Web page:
Thus, the European Commission should obtain and analyze the purity information that is already available from forensic laboratories. Most of the respondents from a survey that we conducted of the European Network of Forensic Science Institutes reported that they do collect purity information in computer databases and would be willing to share it with researchers.

Also of immediate concern, the commission should help develop a formal network of researchers, law enforcement officials, forensic scientists, and policymakers to create a blueprint for building a pan-European database of drug seizures and to explore other ways that forensic laboratory data can be used. For example, we encountered a laboratory that had used chemical signature analysis, which is more detailed than typical purity analyses, to determine that all of the drugs originating in a single wholesale purchase had been distributed within just a few weeks. The laboratory was also able to use a separate analysis to link couriers arrested on different days by virtue of similarities in the design of the secret compartments in their luggage.

It is crucial to collect information not just about raw drug prices but also about “purity-adjusted” prices.

In the near term, we recommend that EU countries expand their reporting of drug seizures. Beyond information about the total number and total weight, it would be useful to know the median weight seized. That way, it would be possible to determine whether a few large seizures were having a disproportionate effect on the statistics. It would be preferable if this information were reported for “weight bins” (for example, seizures less than or equal to 1 gram, between 1 and 10 grams, between 10 and 200 grams, more than 200 grams). Such bins generally represent retail, mid-level retail, and wholesale transactions. Reporting the information by bins would allow law enforcement officials to learn whether certain activities were dominating the market.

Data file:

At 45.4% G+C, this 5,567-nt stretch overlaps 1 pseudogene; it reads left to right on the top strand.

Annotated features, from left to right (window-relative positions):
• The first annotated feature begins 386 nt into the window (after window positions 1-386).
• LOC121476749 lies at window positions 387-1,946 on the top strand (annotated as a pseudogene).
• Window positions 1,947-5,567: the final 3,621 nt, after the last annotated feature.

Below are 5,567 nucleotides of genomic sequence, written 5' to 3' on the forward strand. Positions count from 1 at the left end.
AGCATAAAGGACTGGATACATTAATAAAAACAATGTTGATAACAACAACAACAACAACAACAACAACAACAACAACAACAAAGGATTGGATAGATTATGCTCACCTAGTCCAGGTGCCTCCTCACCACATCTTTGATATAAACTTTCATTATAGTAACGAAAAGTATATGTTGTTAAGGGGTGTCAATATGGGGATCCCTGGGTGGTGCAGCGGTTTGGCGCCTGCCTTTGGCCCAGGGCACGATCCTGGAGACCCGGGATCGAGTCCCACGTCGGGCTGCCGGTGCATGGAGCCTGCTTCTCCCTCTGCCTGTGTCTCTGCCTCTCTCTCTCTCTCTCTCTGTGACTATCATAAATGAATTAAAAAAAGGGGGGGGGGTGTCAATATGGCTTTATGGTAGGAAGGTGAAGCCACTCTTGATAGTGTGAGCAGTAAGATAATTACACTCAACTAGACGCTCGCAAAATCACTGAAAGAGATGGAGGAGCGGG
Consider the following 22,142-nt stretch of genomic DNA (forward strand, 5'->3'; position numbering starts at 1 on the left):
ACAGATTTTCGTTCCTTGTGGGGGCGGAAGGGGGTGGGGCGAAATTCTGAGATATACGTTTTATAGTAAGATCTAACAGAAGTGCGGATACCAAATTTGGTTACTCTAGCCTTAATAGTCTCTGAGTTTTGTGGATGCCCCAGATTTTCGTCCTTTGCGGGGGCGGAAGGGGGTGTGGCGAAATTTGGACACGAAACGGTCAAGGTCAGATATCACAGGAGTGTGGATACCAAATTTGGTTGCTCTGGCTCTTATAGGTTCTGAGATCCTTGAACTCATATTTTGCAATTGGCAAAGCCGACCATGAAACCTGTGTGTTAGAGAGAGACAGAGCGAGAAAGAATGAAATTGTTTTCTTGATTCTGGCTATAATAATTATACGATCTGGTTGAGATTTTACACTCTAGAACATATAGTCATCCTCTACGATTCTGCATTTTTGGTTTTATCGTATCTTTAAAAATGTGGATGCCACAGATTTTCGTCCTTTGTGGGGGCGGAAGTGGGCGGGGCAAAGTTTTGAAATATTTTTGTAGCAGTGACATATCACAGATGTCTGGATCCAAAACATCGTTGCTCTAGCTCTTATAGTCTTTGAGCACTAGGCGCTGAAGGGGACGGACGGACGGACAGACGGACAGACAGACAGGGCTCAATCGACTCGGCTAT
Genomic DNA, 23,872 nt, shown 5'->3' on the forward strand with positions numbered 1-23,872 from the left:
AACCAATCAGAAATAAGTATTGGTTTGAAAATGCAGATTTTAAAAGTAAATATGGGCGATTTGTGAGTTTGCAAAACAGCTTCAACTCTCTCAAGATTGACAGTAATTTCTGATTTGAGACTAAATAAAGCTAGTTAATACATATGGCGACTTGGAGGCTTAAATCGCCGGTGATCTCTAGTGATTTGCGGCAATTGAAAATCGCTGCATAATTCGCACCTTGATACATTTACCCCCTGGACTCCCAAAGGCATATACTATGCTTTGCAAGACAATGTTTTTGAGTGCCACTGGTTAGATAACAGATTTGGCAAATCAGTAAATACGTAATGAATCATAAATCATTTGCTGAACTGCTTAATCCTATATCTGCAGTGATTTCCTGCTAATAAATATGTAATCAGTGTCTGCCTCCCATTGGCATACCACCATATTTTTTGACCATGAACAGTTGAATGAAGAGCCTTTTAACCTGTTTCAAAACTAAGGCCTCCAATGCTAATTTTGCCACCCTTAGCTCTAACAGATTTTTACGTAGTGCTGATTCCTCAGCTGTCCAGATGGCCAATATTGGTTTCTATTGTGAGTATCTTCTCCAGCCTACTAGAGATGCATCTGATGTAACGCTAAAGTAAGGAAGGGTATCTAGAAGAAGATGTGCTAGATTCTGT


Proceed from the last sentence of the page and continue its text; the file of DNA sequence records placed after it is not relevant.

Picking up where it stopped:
In the long term, the commission could regularly collect information from heavy drug users, who account for most consumption and can therefore provide valuable information about prices, dealers, sales, and market conditions. It would also be helpful to obtain information about the typical quantity consumed by users, broken down by age, gender, race, ethnicity, and frequency of use. Other long-term goals include standardizing the definitions of drug-trafficking offenses and creating a pan-European database with consistent, incident-level information about drug seizures across Europe.

The purpose of creating better indicators and collecting additional information is to improve governments’ understanding of illicit drug markets and the effects of different supply-reduction efforts; such an understanding must underpin ongoing efforts to improve drug control strategies. The European Monitoring Center for Drugs and Drug Addiction’s efforts to develop consistent demand-side indicators have made it easier to follow consumption patterns, to make useful comparisons, and to target scarce prevention and treatment resources. Those efforts have taken years, and it would be surprising if it did not take time to develop indicators of similar quality on the supply side. Nonetheless, tangible benefits can be reaped in the short run with modest steps. square

Related Reading

Understanding Illicit Drug Markets, Supply-Reduction Efforts, and Drug-Related Crime in the European Union, Beau Kilmer, Stijn Hoorens (eds.), RAND/TR-755-EC, 2010, 223 pp. The other contributing authors were Jonathan P. Caulkins, Emma Disley, Priscillia Hunt, Susan Kirk, Rosalie Liccardo Pacula, Lila Rabinovich, Sudha S. Rajderkar, Jennifer Rubin, and Shruti Vasudev.